9/11 and the Cross

Last weekend we watched the movie 9/11 as a family.  I don’t want to offer a critique of the movie as I seriously doubt that any two-hour movie will ever be able to capture the
enormous *thud* that dropped into the hearts of Americans that morning when human
innocence was savagely plundered and annihilated.  (I can say that I nearly turned the movie off a few times as offensive language seemed overused.)

What captured my heart in the movie was the Marine in Connecticut who sat inside a church and stared up at the cross that hung up front.  He told the pastor/priest beside
him that he felt called to go help at the World Trade Center and, in the end, was the person who found the two police officers buried in the rubble.

The cross was displayed here and there and flashed over the screen a couple of times throughout the movie and, as I’m sure you remember, people rallied around the hope of the cross and church attendance skyrocketed during the month of September, 2011.  Perhaps the most poignant memory of the cross from the horrific scenes from 9/11 is the picture that shows workmen at Ground Zero lifting a few steel beams that had somehow dropped into the rubble and formed the shape of a cross.

Of course, a national atheist group filed a lawsuit to block the inclusion of the 9/11 cross from a memorial at the World Trade Center site.  It’s especially meaningful
considering the love that the cross represents that, erected at Ground Zero, stood as a statement of suffering love against religious hatred.

So what is my point?
My point is that when we lift up the cross, we lift up two polar opposites:


1.  Hope to those being saved

2.  Offense to the perishing

For the message of the cross is foolishness to those who are perishing, but to  us who are being saved it is the power of God (I Corinthians 1:17).

If we lift up the cross, there will be reactions from both.  So, is it worth it to us as a
believer in Jesus Christ to lift the cross for the few that will respond?  Is it worth it to us as a believer to take the chance that someone will be offended?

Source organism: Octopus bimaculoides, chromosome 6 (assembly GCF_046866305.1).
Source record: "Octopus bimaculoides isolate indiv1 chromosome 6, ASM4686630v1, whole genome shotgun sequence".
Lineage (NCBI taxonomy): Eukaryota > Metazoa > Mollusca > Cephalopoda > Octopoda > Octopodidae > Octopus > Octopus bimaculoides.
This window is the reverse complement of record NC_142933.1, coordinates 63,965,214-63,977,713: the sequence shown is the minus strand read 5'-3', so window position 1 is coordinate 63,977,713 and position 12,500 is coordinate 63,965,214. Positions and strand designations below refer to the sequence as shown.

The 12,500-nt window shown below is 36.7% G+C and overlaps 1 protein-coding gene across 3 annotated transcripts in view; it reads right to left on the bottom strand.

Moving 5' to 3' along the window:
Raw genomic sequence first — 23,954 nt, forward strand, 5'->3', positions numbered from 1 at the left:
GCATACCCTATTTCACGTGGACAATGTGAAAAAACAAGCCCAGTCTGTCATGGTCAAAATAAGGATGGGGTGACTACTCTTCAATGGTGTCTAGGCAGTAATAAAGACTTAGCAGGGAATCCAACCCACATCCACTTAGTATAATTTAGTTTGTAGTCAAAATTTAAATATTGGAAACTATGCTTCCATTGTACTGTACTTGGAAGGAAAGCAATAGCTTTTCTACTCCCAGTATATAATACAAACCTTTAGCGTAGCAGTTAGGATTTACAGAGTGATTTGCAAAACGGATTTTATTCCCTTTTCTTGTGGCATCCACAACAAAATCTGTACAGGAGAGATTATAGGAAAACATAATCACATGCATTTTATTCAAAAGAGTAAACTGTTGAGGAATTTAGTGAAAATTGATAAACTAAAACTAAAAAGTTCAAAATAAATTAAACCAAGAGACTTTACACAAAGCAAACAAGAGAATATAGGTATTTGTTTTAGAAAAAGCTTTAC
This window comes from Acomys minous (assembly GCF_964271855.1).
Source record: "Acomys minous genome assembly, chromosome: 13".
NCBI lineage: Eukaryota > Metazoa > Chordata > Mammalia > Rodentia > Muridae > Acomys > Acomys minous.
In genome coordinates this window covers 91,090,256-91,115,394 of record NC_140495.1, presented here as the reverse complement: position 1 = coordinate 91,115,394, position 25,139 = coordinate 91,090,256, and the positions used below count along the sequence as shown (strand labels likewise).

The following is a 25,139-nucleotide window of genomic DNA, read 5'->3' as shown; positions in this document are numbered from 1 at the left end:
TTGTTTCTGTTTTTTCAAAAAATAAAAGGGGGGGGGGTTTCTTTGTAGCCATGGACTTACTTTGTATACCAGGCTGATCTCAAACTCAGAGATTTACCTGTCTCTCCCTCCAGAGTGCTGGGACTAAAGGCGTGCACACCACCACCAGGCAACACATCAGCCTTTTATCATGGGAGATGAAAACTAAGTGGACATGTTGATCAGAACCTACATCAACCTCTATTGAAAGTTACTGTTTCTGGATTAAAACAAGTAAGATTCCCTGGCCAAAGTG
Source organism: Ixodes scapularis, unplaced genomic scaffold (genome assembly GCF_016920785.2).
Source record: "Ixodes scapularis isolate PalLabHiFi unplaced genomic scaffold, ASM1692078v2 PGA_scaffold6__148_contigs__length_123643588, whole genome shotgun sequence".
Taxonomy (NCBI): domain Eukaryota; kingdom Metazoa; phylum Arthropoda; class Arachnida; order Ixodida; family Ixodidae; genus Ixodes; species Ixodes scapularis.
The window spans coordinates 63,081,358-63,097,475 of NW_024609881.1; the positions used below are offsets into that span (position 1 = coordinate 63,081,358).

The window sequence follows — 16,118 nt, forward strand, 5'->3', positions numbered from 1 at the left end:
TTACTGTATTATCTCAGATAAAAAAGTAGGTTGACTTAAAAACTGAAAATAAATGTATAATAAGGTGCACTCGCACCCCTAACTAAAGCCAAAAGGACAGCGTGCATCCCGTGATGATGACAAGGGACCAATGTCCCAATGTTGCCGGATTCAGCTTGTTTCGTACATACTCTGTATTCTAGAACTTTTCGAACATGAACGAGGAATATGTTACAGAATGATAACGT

The Apostle Paul (a highly educated atheist in his early life) said, “For, as I have often told you before and now tell you again even with tears, many live as enemies of the cross of Christ (Philippians 3:18).”

I say, “So what?”  Jesus has enemies.  What else is new?  Do we hide the cross in fear of offending someone?  Or do we lift the cross in hope of helping someone?  Where is our
backbone?  Where is our compassion for the lost?

If I am being dramatic here, I am not alone.  In closing I share with you the dramatic words of the famous 19th century preacher, Charles Spurgeon:

“Oh, my brothers and sisters in Christ, if sinners will be damned, at least let them leap to hell over our bodies; and if they will perish, let them perish with our arms about their knees, imploring them to stay, and not madly to destroy themselves. If hell must be filled, at least let it be filled in the teeth of our  exertions, and let not one go there unwarned and
unprayed for.”

About Lift the Cross of Jesus!

My day job is writing--I'm an author and publisher of a number of books. More on that later. But there is nothing of greater importance to me than the early morning hours I spend with the Creator of the Universe. Although He knows everything there is to know, His greatest delight isn't to give us knowledge, but to give us love. My highest joy is to watch the sun rise with notebook in hand and write the words he speaks to my heart. I want to share some of those words with you here . . . words on the cross.
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5 Responses to 9/11 and the Cross

  1. Powerful blog, Hope. Prior to reading this I was praying for you that you would not lose the focus on the cross…aware of its power and significance in my own life. It’s only as we believers stay on the cross (dead to ourselves) that the power of the cross can be revealed to others. Thank you for these words. They are a needed reminder.


  2. Larry Who says:

    Spurgeon also said: “The Bible suffers more from its proponents rather than its opponents.”

    Sadly, that is also true about the cross and its message.


    • Wow, Larry, what a quote. It makes me want to tear all of his books out of boxes in my garage and read them! My dad was an avid reader of Charles Spurgeon. I think you’ve given us all a “Selah” moment here. Thanks for contributing.


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